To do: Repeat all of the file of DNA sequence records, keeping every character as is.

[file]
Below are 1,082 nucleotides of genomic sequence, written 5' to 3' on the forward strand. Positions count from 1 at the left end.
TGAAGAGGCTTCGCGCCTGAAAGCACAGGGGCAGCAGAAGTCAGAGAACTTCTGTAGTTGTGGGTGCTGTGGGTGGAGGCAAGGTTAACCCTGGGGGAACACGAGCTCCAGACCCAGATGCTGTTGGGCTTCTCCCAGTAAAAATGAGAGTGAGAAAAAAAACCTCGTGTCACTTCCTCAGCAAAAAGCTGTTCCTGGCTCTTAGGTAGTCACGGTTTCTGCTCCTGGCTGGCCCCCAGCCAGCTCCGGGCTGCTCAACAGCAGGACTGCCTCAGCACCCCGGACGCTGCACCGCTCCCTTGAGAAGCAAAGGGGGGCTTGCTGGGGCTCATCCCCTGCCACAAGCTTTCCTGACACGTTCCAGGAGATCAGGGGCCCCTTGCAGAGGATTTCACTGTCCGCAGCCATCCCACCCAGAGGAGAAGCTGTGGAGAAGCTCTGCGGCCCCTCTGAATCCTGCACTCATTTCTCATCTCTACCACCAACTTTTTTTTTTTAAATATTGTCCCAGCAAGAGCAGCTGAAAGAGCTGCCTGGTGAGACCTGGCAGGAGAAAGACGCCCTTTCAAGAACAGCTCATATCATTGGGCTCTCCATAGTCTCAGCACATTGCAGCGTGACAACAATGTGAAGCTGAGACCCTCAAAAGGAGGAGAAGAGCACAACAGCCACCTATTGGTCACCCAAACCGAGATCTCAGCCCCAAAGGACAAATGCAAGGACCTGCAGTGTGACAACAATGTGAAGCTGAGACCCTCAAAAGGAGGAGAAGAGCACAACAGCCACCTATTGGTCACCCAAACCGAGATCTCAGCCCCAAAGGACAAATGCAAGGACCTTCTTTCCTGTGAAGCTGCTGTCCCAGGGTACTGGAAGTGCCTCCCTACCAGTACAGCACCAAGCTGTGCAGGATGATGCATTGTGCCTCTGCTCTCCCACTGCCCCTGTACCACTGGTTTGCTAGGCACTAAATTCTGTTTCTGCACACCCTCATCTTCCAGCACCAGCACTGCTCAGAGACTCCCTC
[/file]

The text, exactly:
Below are 1,082 nucleotides of genomic sequence, written 5' to 3' on the forward strand. Positions count from 1 at the left end.
TGAAGAGGCTTCGCGCCTGAAAGCACAGGGGCAGCAGAAGTCAGAGAACTTCTGTAGTTGTGGGTGCTGTGGGTGGAGGCAAGGTTAACCCTGGGGGAACACGAGCTCCAGACCCAGATGCTGTTGGGCTTCTCCCAGTAAAAATGAGAGTGAGAAAAAAAACCTCGTGTCACTTCCTCAGCAAAAAGCTGTTCCTGGCTCTTAGGTAGTCACGGTTTCTGCTCCTGGCTGGCCCCCAGCCAGCTCCGGGCTGCTCAACAGCAGGACTGCCTCAGCACCCCGGACGCTGCACCGCTCCCTTGAGAAGCAAAGGGGGGCTTGCTGGGGCTCATCCCCTGCCACAAGCTTTCCTGACACGTTCCAGGAGATCAGGGGCCCCTTGCAGAGGATTTCACTGTCCGCAGCCATCCCACCCAGAGGAGAAGCTGTGGAGAAGCTCTGCGGCCCCTCTGAATCCTGCACTCATTTCTCATCTCTACCACCAACTTTTTTTTTTTAAATATTGTCCCAGCAAGAGCAGCTGAAAGAGCTGCCTGGTGAGACCTGGCAGGAGAAAGACGCCCTTTCAAGAACAGCTCATATCATTGGGCTCTCCATAGTCTCAGCACATTGCAGCGTGACAACAATGTGAAGCTGAGACCCTCAAAAGGAGGAGAAGAGCACAACAGCCACCTATTGGTCACCCAAACCGAGATCTCAGCCCCAAAGGACAAATGCAAGGACCTGCAGTGTGACAACAATGTGAAGCTGAGACCCTCAAAAGGAGGAGAAGAGCACAACAGCCACCTATTGGTCACCCAAACCGAGATCTCAGCCCCAAAGGACAAATGCAAGGACCTTCTTTCCTGTGAAGCTGCTGTCCCAGGGTACTGGAAGTGCCTCCCTACCAGTACAGCACCAAGCTGTGCAGGATGATGCATTGTGCCTCTGCTCTCCCACTGCCCCTGTACCACTGGTTTGCTAGGCACTAAATTCTGTTTCTGCACACCCTCATCTTCCAGCACCAGCACTGCTCAGAGACTCCCTC